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The home of music journalist Nicholas Jennings, author of Lightfoot, the definitive new Gordon Lightfoot biography from Penguin Random House.

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Music Feature: The Paupers at Monterey International Pop Festival

Paupers-Canadian-Sept67
It was 52 years ago today, June 18, that the Monterey International Pop Festival opened, kicking off 1967's Summer of Love with a star-studded lineup that included the first major American appearances by the Jimi Hendrix Experience and The Who, the first large-scale performance by Janis Joplin and the introduction of Otis Redding to a mass American audience. Others on the bill for the groundbreaking three-day festival were San Francisco's Jefferson Airplane and the Grateful Dead, the Mamas and the Papas, The Byrds, Buffalo Springfield, Eric Burdon & the Animals and Simon  & Garfunkel. Monterey also marked the big U.S. debut of Canada's The Paupers, a band on the cusp of greatnes...
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Music Review: Dalbello - Whomanfoursays

DalBello
From the exotically primitive portrait on the album’s jacket to the untamed sounds inside, Whomanfoursays is a daring album. The recording, Toronto-born Lisa Dabello’s first in three years, signals a dramatic departure from the singer’s carefree pop style. Part of the credit must go to her musical partnership with guitarist-producer Mick Ronson (David Bowie, The Payola$). But Dabello, as she now calls herself, has obviously undergone a profound personal metamorphosis as well. Insipid love songs have given way to complex, unsettling pieces about passion, domination and doubt. On the lusty “Gonna Get Close to You” she sings about stalking her romantic prey “like a hungry criminal,” while on “A...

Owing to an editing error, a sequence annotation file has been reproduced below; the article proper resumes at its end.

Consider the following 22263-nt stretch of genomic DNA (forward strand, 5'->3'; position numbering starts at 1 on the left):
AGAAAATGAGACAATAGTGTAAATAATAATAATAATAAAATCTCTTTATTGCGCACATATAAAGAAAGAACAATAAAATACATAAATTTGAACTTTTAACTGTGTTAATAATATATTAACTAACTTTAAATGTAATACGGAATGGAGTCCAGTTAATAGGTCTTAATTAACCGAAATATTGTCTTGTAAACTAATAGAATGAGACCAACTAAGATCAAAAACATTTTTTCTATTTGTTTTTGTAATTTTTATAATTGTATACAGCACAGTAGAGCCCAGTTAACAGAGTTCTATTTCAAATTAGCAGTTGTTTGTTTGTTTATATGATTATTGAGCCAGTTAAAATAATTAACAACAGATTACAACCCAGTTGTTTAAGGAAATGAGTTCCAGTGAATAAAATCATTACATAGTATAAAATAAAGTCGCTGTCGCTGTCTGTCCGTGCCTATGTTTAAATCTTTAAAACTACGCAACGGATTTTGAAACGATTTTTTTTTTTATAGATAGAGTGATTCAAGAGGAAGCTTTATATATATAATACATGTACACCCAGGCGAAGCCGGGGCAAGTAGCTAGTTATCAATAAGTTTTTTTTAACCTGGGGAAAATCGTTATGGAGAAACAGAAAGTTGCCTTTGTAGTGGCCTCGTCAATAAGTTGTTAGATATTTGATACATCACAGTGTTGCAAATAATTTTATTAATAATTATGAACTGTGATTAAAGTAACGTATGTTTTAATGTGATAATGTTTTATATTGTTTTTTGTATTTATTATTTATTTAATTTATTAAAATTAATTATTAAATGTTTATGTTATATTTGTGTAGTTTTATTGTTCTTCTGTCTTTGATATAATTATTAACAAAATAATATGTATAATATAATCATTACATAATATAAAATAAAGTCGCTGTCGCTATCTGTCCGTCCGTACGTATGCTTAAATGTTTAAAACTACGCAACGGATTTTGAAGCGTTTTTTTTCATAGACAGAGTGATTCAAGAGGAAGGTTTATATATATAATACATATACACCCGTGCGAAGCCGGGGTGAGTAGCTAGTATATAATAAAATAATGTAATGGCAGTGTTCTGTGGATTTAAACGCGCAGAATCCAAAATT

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Music Review: King Biscuit Boy - Mouth of Steel

KingBiscuit
Mouth of Steel marks the return of Canada’s legendary bluesman King Biscuit Boy to recording after an unfortunate 10-year absence. Biscuit, also known as Richard Newell, of Hamilton, Ont., apprenticed with Rompin’ Ronnie Hawkins and served with the Canadian blues band Crowbar before striking out on his own. His confident comeback album ably showcases his gutsy voice and mournful harmonica style. The piano boogie of “Route 90” and the Latin-tinged instrumental “Necromonica” display his considerable talents and those of his skilful session players. The album’s real gem is “Done Everything I Can,” on which Biscuit bends harmonica notes as soulfully as he contorts his own gravelly vocals. Mouth ...
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